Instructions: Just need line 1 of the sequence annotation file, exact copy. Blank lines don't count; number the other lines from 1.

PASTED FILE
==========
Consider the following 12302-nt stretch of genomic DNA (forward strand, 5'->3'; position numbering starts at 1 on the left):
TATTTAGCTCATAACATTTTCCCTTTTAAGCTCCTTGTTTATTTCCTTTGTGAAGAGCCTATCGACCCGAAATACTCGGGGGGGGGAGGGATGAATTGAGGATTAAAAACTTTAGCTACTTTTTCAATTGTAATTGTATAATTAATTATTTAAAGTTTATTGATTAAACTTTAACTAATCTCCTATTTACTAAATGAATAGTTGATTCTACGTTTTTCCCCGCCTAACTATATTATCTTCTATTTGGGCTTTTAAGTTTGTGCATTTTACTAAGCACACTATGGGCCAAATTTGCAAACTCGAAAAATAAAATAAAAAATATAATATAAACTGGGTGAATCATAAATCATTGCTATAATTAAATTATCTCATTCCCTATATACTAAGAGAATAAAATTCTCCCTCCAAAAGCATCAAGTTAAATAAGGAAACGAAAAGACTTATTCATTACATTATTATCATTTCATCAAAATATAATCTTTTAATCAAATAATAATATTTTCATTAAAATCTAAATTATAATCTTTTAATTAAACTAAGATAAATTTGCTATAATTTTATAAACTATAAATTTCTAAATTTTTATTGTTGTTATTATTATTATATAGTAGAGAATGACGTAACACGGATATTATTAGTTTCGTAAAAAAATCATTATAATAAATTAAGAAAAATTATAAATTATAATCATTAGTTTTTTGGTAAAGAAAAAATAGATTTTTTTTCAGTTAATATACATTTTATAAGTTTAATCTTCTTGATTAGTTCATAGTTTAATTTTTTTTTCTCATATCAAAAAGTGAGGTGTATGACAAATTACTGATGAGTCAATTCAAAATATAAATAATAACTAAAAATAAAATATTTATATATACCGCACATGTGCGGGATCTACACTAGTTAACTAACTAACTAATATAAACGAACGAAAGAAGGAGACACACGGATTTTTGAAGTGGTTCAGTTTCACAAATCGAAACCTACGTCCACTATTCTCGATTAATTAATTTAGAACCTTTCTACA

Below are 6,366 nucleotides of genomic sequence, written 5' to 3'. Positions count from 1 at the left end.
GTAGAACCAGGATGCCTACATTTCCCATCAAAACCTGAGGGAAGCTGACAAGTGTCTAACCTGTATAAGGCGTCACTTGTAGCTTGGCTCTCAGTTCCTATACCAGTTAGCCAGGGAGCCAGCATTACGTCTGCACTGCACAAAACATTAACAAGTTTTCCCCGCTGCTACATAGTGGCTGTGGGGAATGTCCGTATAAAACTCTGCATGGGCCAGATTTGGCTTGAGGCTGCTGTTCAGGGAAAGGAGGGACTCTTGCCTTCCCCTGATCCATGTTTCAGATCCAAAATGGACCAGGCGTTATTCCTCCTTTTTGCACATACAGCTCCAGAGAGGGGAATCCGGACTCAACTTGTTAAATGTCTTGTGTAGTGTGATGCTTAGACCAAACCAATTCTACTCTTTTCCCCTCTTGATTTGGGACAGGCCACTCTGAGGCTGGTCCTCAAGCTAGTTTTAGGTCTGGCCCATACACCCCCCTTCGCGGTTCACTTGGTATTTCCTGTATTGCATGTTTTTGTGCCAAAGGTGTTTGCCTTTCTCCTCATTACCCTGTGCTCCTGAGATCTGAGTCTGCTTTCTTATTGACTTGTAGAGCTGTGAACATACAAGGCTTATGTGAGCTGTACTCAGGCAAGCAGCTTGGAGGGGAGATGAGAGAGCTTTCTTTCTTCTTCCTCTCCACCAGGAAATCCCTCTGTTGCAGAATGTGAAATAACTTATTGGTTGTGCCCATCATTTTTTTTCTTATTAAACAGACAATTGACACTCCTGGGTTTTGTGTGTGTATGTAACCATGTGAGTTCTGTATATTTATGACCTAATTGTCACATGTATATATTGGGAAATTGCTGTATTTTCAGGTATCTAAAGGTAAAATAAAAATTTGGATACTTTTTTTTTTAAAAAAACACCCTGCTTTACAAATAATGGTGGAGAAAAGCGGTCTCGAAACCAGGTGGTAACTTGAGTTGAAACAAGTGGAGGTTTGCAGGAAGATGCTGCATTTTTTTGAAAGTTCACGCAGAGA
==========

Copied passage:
Consider the following 12302-nt stretch of genomic DNA (forward strand, 5'->3'; position numbering starts at 1 on the left):